Fibromyalgia is more commonly diagnosed today than ever before. In the past, it was used only as a diagnosis of exclusion, which is doctor-speak for “we don’t really know why you’re sick but this is the best explanation we have for your symptoms.” Fibromyalgia is not considered a disease; we call it a “syndrome,” but by any name it can be life-altering for those who suffer from it. Fortunately, we have a better system today for defining fibromyalgia than was available in the past. While the picture can be quite varied, there is a classical constellation of symptoms that always exists, and which can now be used to more clearly diagnose this very debilitating illness. Severe muscle pain is the dominant feature, which presents in a consistent very specific pattern. Fatigue, chest pain and insomnia are the next most common symptoms; it may also present as another illness with fever, swollen glands and abdominal pain. Fibromyalgia patients often have concurrent diagnoses such as irritable bowel syndrome, depression or chronic fatigue syndrome, and women are more often affected than men.
The causes of fibromyalgia can be multi-factorial – it is essentially an energy crisis within the body, triggered by a sudden or chronic stressor, infection or injury. The body perceives an overload and effectively blows a fuse to protect the rest of the system. When the muscles don’t get enough energy (because the body is unable to process energy properly), the muscles become shortened, causing the classic pain seen in this syndrome.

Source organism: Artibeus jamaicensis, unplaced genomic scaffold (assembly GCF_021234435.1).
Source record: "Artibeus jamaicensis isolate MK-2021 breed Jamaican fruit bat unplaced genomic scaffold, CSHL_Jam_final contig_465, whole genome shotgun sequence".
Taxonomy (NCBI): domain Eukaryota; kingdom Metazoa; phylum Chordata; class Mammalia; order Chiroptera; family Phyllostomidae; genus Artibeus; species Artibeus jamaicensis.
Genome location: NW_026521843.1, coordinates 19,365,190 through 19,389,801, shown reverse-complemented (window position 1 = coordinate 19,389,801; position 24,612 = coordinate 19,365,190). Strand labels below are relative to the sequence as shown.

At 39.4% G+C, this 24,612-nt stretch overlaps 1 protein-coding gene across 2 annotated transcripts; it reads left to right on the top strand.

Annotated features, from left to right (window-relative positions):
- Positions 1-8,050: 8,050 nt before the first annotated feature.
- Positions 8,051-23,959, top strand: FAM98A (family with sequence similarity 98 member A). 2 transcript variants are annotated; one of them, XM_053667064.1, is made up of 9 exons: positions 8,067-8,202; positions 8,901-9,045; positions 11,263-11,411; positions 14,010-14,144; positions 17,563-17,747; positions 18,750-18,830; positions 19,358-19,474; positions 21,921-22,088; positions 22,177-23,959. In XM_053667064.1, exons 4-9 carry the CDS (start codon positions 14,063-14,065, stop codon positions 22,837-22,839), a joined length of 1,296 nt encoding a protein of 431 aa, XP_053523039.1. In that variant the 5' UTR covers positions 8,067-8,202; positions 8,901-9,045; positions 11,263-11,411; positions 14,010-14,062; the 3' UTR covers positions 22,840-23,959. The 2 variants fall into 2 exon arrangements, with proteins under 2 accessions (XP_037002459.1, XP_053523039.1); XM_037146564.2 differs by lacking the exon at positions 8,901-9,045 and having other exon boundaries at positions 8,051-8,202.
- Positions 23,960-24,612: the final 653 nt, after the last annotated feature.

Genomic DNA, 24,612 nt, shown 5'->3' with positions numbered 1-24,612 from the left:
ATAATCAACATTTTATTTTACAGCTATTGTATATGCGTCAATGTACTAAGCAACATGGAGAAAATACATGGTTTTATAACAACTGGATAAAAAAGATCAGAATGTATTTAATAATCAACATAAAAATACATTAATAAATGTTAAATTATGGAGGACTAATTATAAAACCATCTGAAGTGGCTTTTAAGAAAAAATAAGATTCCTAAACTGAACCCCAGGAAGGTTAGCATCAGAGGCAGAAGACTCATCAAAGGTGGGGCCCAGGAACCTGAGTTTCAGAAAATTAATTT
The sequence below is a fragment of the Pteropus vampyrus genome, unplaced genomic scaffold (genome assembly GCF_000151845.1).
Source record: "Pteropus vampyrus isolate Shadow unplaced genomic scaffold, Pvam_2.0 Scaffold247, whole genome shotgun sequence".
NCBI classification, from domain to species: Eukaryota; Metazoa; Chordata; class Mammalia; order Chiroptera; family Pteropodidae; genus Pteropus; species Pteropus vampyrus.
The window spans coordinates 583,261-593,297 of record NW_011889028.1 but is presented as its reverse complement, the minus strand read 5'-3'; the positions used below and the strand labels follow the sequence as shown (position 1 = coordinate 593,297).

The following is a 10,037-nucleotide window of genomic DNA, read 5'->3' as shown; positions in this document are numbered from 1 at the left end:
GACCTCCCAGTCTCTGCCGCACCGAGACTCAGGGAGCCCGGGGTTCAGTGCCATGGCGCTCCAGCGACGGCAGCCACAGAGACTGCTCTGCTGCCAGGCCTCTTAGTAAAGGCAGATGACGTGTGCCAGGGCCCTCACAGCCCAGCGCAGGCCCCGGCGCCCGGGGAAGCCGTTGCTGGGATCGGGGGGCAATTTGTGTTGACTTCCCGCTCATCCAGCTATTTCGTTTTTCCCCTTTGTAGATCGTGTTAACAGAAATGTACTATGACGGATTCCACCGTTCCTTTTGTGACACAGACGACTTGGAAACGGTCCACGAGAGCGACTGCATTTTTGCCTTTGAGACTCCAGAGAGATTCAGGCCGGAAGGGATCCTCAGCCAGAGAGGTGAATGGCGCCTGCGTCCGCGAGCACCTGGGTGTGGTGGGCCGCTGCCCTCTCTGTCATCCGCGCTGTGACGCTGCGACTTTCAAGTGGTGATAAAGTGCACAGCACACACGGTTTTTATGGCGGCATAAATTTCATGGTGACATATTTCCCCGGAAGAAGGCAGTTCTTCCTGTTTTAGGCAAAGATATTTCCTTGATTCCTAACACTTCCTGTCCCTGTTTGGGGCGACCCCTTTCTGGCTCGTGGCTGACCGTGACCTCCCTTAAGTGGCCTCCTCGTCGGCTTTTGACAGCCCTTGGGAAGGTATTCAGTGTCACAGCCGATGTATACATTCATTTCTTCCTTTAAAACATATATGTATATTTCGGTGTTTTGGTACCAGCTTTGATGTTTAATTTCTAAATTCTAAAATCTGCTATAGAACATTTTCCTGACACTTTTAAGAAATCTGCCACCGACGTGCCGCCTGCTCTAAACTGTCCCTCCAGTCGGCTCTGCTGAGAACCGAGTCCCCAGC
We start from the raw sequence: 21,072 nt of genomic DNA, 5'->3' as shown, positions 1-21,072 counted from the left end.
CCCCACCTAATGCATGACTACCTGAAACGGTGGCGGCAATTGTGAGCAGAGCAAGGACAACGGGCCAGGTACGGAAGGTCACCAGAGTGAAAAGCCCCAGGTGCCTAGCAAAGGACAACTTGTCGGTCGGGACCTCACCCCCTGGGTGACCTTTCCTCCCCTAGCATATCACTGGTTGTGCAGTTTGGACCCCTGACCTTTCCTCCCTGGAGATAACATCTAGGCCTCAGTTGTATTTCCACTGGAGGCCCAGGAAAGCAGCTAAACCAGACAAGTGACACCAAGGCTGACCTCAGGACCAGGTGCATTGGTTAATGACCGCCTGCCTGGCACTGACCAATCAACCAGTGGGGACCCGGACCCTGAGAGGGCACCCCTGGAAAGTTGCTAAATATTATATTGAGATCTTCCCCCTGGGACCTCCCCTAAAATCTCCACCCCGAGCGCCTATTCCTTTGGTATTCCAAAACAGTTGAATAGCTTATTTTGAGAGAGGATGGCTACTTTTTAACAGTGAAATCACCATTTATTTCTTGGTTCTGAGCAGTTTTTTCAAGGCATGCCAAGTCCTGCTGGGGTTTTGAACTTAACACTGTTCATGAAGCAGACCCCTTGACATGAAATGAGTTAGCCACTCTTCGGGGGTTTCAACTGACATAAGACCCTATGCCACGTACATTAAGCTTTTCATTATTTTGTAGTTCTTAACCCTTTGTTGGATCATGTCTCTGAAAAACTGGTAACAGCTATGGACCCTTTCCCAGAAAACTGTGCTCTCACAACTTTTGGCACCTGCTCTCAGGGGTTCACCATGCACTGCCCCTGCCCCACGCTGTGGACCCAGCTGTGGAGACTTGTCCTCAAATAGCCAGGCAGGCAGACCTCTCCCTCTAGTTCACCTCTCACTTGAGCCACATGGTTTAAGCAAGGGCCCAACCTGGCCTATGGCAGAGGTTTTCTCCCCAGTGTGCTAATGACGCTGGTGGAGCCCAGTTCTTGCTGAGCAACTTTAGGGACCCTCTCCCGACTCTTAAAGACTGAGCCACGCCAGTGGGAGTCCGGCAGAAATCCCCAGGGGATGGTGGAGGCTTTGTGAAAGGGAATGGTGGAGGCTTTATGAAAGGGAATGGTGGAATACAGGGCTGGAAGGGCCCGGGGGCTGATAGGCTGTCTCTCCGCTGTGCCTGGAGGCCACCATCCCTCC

Treatment for fibromyalgia has come a long way in the past few years. Some studies show that fibromyalgia patients have deficiencies of magnesium in their red blood cells, and other vitamin and enzyme deficiencies are common as well. This research has resulted in the development of targeted nutrient and botanical therapies that reduce inflammation, and in combination with lifestyle changes, can result in significant recovery for many fibromyalgia patients.
Patients who suffer from fibromyalgia can begin the path to recovery by starting out slowly, adding very low intensity exercise on a regular basis as it is tolerated. Too much exercise can cause a flare up for an ill patient! Rotating foods in the diet can be helpful, especially for those with undiagnosed food sensitivities. In a rotation diet, a single food (which may be eaten 2 days in a row) is not repeated in the diet again for at least 3 days. Stress reduction is also an important feature in recovery.
Sleep, proper nutrition and very low intensity exercise is crucial for these folks. Improving sleep function, maximizing nutrition and designing an appropriate exercise regimen is a priority in any treatment plan for fibromyalgia. Hormone imbalances are also common problems and these need to be diagnosed and treated properly. Recovery can take six weeks to two years, depending on the severity of the case. If you or someone close to you is suffering from fibromyalgia, know that there is hope and recovery is possible.
If you would like more information about fibromyalgia, feel free to call or e-mail and we’ll be happy to provide you with resources.
Dr. Ellen Sauter is a naturopathic physician practicing general family medicine at The Benchmark Clinic of Integrative Medicine in NW Portland. She treats patients on Tuesdays, Wednesdays and Fridays, and can be reached at 503-223-7067.